-This article has been originally published by Jyotika Rimal in The Himalayan Times on May 14, 2017.
Recently, news about the protest by student unions against the price hike by private schools has made it to many national dailies. The unions padlocked more than 100 schools with the demand to roll back the fee hikes by PABSON and NPABSON in private schools. It can definitely be argued that many private schools are unaffordable for many common Nepalese parents. Having said that, it is also important to consider whether that is a problem in itself, or a mere response to something different. The recent protest is not the solution, and in fact only adds more to the problem. One of the major reasons behind that is that the existing legislations make it impossible for private schools to offer cheaper services.
Two Major Problems
- Cost of Compliance
If one were to follow the Institutional School Criteria and Operations Directives, 2013, it maintained that a private school could only be registered if it followed a set of given rules and regulations specified by the government. Like any other legislation, this also had two implications—what is seen and what is not seen. What is “seen” here is that government seems to be serious regarding the quality of education, and is not willing to make any compromises on the quality front. However, what is not seen here is that it is impossible for the schools to comply with the quality of infrastructure standards and offer education at the fees mandated by the government. Private schools then have to charge extra non-tuition fees in order to leverage the costs.
- The Demand-Supply Mismatch
The demand for private schools has been increasing over the years. Not only high and middle-class families but increasing number of families with lower income are willingly sending their children to private schools in the hope of securing a better future for their children. Common sense economics says that when demand increases, price follows. If, on the other hand, supply were also to increase, then the prices would fall back again.
However, the new provision in the eighth amendment of the Education Act effectively bans opening new private schools (except under trust model). Under a trust model, investors cannot take back returns on their investment. Therefore, not many private schools will open in the days to come, until the legislation is reversed. What that means in terms of education fees is that all other conditions remaining the same, the prices are not going to come down.
- Deregulation of Education
When government deregulates the education sector (i.e. allows new private schools to open, and rolls back price controls), newer private schools will open. With more schools in the industry, there will be greater competition in the market. The biggest beneficiary of this competition will be the poor parents. When schools see that parents are taking their children away from their school and sending them to others (because there is now greater choice), the existing schools will be forced to bring down their prices in order to retain their students. The more the number of schools, the greater will be the competition, and the lower the prices will fall.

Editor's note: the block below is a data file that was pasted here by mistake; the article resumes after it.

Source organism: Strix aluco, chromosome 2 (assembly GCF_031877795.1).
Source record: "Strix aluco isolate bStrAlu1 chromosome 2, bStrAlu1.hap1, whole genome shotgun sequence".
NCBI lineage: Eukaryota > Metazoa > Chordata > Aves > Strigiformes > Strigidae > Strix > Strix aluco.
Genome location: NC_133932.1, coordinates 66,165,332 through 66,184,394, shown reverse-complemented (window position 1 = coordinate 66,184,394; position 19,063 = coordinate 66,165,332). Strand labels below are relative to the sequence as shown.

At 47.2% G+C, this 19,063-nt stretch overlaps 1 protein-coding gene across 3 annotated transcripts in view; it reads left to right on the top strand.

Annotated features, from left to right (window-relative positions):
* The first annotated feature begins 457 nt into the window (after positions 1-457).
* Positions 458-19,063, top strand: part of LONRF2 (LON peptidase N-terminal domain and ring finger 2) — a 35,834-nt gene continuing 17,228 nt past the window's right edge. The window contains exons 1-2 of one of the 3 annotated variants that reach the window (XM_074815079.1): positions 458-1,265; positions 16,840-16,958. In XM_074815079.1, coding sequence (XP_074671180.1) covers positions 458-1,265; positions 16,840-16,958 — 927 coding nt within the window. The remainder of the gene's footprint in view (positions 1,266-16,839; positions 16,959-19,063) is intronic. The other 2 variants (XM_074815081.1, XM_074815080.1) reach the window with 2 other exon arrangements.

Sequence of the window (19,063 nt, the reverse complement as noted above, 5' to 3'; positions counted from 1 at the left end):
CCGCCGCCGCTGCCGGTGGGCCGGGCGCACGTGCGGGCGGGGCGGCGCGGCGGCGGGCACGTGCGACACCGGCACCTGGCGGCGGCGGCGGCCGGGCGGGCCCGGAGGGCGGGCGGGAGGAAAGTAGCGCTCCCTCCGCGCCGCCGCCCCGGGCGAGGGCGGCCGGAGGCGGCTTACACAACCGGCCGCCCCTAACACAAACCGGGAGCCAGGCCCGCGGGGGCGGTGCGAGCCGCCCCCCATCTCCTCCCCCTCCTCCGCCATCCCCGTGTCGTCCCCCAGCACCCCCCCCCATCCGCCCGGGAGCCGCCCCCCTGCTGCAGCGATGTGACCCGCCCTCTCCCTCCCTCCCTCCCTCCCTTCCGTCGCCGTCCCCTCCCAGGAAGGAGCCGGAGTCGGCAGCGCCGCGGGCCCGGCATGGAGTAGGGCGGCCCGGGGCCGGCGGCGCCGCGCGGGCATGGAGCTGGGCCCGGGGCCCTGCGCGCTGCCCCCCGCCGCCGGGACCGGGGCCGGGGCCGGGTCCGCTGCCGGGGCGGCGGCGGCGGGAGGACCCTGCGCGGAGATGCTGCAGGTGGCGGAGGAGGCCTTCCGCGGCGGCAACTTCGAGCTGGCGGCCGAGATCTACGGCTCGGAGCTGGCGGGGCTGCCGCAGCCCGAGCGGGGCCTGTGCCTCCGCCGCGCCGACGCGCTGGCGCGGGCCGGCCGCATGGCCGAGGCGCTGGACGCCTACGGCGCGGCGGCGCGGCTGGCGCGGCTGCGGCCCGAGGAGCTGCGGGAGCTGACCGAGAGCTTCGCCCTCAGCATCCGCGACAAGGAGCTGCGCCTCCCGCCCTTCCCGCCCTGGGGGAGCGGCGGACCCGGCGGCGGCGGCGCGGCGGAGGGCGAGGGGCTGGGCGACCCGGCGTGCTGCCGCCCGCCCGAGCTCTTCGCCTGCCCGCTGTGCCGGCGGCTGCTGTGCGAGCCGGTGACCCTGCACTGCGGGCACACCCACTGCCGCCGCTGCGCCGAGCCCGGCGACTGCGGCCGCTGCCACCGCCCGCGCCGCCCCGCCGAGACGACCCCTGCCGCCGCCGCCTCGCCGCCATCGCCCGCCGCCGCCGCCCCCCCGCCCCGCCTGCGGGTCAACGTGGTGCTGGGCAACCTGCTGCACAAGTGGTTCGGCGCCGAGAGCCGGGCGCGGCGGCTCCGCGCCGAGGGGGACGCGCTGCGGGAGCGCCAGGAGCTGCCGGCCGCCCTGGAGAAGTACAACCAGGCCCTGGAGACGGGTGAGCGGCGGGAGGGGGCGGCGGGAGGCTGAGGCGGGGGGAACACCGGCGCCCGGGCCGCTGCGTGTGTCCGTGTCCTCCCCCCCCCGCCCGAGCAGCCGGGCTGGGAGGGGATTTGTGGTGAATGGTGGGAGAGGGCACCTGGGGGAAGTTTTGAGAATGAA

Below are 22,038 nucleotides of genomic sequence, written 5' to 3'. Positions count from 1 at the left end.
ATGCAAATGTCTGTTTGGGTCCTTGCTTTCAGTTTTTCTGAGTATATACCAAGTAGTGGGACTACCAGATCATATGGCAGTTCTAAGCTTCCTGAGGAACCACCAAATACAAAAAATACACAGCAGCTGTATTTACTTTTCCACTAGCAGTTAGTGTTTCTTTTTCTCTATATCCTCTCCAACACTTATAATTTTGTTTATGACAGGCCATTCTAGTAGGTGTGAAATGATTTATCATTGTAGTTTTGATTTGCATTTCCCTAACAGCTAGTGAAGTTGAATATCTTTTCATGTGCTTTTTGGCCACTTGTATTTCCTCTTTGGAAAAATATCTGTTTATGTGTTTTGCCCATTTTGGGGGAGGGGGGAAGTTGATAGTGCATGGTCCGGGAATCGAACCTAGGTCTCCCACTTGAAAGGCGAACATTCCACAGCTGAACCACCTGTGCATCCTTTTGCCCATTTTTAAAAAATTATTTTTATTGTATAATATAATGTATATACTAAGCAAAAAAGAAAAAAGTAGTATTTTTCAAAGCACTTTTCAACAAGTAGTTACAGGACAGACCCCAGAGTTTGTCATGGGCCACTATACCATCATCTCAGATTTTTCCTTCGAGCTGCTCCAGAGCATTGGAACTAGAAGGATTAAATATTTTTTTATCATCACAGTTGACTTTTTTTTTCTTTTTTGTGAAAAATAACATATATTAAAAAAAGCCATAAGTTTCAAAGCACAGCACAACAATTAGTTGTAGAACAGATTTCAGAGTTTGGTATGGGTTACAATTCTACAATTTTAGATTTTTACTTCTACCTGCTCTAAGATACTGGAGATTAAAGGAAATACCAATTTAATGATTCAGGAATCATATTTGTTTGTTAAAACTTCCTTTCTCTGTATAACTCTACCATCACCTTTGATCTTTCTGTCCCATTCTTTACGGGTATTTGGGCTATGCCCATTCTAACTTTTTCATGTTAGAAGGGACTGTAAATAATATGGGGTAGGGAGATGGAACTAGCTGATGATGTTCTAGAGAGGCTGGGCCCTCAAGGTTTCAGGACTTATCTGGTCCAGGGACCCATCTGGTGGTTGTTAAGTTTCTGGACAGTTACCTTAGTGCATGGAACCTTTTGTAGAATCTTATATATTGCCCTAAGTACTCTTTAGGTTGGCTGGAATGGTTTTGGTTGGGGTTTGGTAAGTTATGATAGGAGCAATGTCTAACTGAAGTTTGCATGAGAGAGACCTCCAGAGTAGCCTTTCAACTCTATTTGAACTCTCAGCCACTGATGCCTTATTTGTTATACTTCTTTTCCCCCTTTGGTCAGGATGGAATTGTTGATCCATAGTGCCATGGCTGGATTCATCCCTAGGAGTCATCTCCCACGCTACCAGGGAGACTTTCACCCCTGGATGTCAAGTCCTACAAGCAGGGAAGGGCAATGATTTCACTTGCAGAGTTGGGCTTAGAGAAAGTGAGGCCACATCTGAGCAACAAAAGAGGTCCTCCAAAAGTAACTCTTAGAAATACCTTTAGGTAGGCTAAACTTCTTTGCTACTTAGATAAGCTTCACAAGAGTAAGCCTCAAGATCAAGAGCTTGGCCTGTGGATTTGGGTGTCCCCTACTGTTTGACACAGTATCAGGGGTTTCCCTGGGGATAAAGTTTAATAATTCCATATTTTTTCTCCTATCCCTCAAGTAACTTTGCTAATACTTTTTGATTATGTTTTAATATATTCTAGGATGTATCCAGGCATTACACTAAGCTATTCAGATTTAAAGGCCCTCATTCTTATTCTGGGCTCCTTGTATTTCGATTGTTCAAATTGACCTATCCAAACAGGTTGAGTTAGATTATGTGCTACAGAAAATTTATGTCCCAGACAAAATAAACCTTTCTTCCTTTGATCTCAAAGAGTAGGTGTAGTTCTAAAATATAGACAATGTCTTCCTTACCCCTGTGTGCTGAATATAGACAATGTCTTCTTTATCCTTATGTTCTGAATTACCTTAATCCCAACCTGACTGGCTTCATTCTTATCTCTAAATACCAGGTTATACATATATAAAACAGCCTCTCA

- Rethinking the Modality of Public Schools
Even though public schools are free up to a certain grade, a growing trend of parents sending their children to paid-private schools tells us that parents perceive private schools as better educators. Data has also shown that while pass rate for the School Leaving Certificate (SLC) in private schools is 90%, that of public schools have hovered between 30 and 40 percent over the years. Along with this, other reasons like regular classes, presence of teachers and better infrastructures are reasons that private schools have received higher preferences compared to public counterparts. However, if we look at the number of schools, there are far more public schools in comparison to private schools.
One thing that could be done under the given circumstance to improve the quality of education provided by public schools is to rethink their operation models. Under the current model, government runs schools, finances public education, teachers have a secure job, and there is a clear lack of proper reward and punishment mechanism. If, on the other hand, newer models like vouchers (where government funds students and not schools) or charters (where private managements run public schools) were adopted, these public schools would also attain certain attributes of private schools—having to compete in price and quality terms to attract students. Poor parents would then have an enhanced choice over what school to send their children to since the government is covering the cost of education. This way, the public schools themselves would also be direct competitors of the private schools.
It is time the government starts thinking along the line of increasing the efficiency and quality of these public schools by taking strategic decisions to deliver better results. In doing so, it is very important to realize that in any market, competition plays a vital role in bringing better results. It is important for parents to realize that the recent padlocks like those by various student unions do not solve any problems. This is because they are not responding to the cause of the problems; they are merely responding to the symptoms. Any legislation that overlooks the root cause and responds only to the superficial issues will inevitably lead to greater problems in the future.